The following post is an extended version of a story that first appeared in the March 2015 edition of Lacrosse Magazine, the flagship publication of US Lacrosse.

What do elite coaches suggest for their up-and-coming peers looking to take the next step? You’d be surprised at the simplicity of their wisdom.

We asked Division I coaches for advice and boiled it down to these 10 pearls of wisdom.

1. Lose the ego

Coaches tend to have Type A personalities. Surround yourself with smart, capable assistants who compliment your strengths and weaknesses. Trust them and learn from them. “You’re in this together, knowing that it’s our program, not my program,” said Penn women’s coach Karin Corbett.

2. Develop trust

“Young people can see through a phony in a heartbeat and regaining that trust needed between all the participants in a team sport is near-impossible to recapture,” Virginia men’s coach Dom Starsia said.

It goes both ways. Don’t start off a game or season not trusting your players’ decisions.

“Coaching the game from the sideline gives us only one vantage point, the players are seeing the game and making decisions from a much different angle,” Richmond men’s coach Dan Chemotti said. “Ask them what they’re seeing out there during timeouts, between quarters, and when they make certain decisions. If they know that you trust them and they can trust you, they’ll care a whole lot more about what you have to say on and off the field.”

And sometimes, having tough conversations is part of building trust. “Don't tell people what you think they want to hear,” Lehigh men’s coach Kevin Cassese said. “Tell them the truth, even if it hurts. Then help them get better.”

Be upfront with your core values—and stick to them.

“If you stick to your core beliefs, it makes a huge difference,” Northwestern women’s coach Kelly Amonte Hiller said. “Trust yourself and trust the people in your program, your assistant coaches and your players.”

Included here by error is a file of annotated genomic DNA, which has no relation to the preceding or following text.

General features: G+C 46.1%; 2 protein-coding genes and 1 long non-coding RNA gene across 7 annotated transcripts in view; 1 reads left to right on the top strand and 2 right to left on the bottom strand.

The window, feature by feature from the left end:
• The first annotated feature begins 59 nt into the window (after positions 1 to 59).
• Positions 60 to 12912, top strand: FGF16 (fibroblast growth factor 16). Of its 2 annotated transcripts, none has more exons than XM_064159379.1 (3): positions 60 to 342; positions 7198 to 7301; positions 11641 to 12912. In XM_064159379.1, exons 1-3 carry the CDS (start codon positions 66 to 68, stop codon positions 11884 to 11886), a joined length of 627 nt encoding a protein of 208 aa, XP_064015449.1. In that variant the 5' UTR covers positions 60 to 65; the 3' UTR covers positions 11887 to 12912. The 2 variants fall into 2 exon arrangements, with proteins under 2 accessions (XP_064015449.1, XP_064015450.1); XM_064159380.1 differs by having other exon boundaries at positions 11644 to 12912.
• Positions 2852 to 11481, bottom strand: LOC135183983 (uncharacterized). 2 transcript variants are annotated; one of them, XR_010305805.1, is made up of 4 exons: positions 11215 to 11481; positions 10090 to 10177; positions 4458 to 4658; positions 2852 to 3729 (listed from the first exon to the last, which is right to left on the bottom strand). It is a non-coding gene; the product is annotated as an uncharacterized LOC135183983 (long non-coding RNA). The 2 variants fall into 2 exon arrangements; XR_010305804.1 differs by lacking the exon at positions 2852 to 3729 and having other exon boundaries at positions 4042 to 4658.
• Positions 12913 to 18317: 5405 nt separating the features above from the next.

3. Make it fun

This, even coming from the coach of the Army men’s program, Joe Alberici.

“If you want your team to improve, help them to love practice by making it enjoyable,” he said. “Varied drills and competitive small-sided games help to keep practice moving and it presents teachable moments to reinforce fundamentals. In addition, they are more likely to spend time outside of practice improving their game if you help instill a love for it.”

4. Keep score

“Our team likes drills that are competitive,” Maryland women’s coach Cathy Reese said. “Anytime we can keep score or create competition, it seems to be a team favorite.”

5. Fundamentals every day

“Hold yourself to it,” Marquette men’s coach Joe Amplo said. “As coaches, we get caught up in the game planning and winning and losing too much. Focus on the basics constantly.”

Penn State men’s coach Jeff Tambroni ranked fundamentals “first, second and third in the priority of your on-field game plan,” he said. “A distant fourth would be schemes and patterns of slides and offensive formations.”

Even at the college level, Chemotti focuses on everything from how to grip the stick to offensive spacing.

6. Teaching and touches

Limit full-field scrimmages. It leads to a lot of kids standing around watching one lacrosse ball.

Brown men’s coach Lars Tiffany took a cue from USA Hockey, Belgium Soccer and the way Canadians teach box lacrosse.

“Create drills and games that have low numbers (3-on-3, for example), high number of touches (multiple balls) and shorter field areas (split field into quadrants),” Tiffany said.

Corbett said some club programs are too dependent on scrimmaging.

“They need to organize their practices around teaching and touches on the ball,” she said. “That’s frustrating that they’ve been playing since they were 6, and they don’t understand a 3-on-2.”

7. Get a rulebook

You’re the coach, but you don’t know it all. “It is critical for coaches not only to know the rules, but also understand why they are in place,” Georgetown women’s coach Ricky Fried said.

8. Read

“I have a thirst for reading about coaching and leadership,” Corbett said. “One of my favorite books has been Mike Krzyzewski’s ‘Leading with the Heart.’”

Johns Hopkins coach Janine Tucker has written several books about coaching women’s lacrosse. Her college coach and mentor, the late Diane Geppi-Aikens, died before their first book was finished. “I promised her I would complete the book and continue to write books to help coaches of all levels,” Tucker said.

9. Emphasize fitness and nutrition

“Take a disciplined approach to off-field weight training, nutrition and flexibility to avoid unnecessary injuries and to keep up with the growing pace and athleticism of our sport,” Tambroni said.

10. Seek mentors

Reese cited her high school coach, PJ Kesmodel, and college coach, Cindy Timchal, as key influences.

Amonte Hiller had Timchal, Gary Gait and Lisa Miller (not to mention her father and brother, former NHL star Tony Amonte).

Corbett bounced between high school and college, field hockey and lacrosse, and said she absorbed something from every coach with whom she worked.

Over to you. Which of these suggestions resonated most with you? Do you have another questions you'd like to see us ask college coaches? Let us know in the comments section.

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